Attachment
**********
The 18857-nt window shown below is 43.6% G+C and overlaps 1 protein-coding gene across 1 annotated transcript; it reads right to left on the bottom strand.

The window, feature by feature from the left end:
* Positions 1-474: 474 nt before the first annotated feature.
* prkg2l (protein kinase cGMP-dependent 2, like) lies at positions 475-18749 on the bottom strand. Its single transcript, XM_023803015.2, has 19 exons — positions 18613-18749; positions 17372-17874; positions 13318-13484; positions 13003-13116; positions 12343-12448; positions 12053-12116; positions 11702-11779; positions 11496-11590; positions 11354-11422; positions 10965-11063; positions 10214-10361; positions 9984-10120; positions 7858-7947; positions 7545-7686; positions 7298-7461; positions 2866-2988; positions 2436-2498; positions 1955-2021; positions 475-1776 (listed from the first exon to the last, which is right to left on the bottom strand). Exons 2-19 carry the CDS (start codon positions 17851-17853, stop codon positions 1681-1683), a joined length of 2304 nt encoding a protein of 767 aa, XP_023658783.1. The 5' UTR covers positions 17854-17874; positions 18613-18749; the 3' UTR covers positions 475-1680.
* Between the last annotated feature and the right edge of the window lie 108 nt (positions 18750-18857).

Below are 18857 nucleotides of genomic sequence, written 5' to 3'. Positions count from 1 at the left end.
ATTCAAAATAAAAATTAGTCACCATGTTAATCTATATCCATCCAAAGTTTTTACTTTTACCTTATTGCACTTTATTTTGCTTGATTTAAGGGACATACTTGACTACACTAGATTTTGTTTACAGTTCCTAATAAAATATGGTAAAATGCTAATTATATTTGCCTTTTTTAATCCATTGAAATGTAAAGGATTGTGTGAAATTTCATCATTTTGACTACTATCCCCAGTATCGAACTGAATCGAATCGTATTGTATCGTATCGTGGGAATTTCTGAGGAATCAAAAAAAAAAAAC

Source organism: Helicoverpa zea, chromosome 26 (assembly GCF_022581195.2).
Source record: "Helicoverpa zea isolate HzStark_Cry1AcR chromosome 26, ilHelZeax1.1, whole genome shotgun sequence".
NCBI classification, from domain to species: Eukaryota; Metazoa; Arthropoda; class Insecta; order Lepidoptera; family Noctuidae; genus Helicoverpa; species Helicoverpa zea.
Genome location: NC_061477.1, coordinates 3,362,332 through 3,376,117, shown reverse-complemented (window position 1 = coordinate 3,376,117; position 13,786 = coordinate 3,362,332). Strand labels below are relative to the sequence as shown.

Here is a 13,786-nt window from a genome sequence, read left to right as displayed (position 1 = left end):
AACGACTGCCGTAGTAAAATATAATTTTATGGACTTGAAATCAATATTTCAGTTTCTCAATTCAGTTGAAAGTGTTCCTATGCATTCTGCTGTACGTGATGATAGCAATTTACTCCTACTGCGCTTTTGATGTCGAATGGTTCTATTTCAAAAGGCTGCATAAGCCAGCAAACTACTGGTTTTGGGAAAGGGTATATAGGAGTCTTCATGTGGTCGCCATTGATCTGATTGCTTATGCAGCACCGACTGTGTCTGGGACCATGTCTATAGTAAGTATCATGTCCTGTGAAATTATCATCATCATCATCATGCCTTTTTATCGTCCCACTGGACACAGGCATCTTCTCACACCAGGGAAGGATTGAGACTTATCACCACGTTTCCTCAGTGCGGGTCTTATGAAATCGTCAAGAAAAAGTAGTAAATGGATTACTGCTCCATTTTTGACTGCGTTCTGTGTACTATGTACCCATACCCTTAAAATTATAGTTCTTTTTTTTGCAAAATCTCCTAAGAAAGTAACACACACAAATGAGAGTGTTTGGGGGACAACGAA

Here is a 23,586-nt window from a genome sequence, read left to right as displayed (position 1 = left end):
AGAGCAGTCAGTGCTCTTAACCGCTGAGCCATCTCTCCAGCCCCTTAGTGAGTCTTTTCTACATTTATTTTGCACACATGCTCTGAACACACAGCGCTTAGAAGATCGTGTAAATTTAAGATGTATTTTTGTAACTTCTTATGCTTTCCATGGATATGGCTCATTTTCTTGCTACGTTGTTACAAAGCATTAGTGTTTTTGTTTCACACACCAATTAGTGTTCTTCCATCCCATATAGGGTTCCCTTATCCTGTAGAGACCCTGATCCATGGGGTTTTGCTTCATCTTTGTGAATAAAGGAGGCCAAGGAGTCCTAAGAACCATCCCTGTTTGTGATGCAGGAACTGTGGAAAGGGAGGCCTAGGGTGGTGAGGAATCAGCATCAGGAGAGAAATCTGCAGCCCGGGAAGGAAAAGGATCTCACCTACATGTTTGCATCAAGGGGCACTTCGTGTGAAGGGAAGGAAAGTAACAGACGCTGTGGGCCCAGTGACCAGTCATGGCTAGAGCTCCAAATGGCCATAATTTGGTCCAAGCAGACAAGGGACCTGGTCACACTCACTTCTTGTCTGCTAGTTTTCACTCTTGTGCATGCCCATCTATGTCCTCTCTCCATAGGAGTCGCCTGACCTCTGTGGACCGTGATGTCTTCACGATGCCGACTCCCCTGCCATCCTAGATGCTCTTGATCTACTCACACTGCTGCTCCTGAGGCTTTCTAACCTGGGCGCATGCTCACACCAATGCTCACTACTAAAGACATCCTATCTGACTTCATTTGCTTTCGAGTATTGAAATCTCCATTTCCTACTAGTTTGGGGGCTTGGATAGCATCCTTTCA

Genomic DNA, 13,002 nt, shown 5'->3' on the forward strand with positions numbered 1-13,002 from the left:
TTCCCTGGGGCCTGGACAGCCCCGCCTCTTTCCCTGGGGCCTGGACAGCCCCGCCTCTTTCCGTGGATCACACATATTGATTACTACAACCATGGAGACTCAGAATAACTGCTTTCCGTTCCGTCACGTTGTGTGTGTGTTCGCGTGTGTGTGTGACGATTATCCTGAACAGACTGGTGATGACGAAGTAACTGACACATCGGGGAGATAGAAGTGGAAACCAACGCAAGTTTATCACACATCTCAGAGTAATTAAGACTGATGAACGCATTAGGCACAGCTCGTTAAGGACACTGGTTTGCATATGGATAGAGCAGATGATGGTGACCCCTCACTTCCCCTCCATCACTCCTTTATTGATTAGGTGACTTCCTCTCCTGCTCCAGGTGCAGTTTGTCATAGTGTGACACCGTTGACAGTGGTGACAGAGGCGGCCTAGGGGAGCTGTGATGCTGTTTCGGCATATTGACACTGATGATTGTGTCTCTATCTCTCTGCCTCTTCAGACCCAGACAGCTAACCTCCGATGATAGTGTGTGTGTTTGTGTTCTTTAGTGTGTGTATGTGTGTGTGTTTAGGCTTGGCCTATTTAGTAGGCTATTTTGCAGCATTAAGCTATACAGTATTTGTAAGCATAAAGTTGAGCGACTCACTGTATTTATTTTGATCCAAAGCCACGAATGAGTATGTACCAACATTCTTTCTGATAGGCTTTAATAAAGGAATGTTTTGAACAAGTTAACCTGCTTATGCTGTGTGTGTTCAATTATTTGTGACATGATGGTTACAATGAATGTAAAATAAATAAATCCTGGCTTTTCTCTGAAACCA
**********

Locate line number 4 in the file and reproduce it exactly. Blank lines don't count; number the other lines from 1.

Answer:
* prkg2l (protein kinase cGMP-dependent 2, like) lies at positions 475-18749 on the bottom strand. Its single transcript, XM_023803015.2, has 19 exons — positions 18613-18749; positions 17372-17874; positions 13318-13484; positions 13003-13116; positions 12343-12448; positions 12053-12116; positions 11702-11779; positions 11496-11590; positions 11354-11422; positions 10965-11063; positions 10214-10361; positions 9984-10120; positions 7858-7947; positions 7545-7686; positions 7298-7461; positions 2866-2988; positions 2436-2498; positions 1955-2021; positions 475-1776 (listed from the first exon to the last, which is right to left on the bottom strand). Exons 2-19 carry the CDS (start codon positions 17851-17853, stop codon positions 1681-1683), a joined length of 2304 nt encoding a protein of 767 aa, XP_023658783.1. The 5' UTR covers positions 17854-17874; positions 18613-18749; the 3' UTR covers positions 475-1680.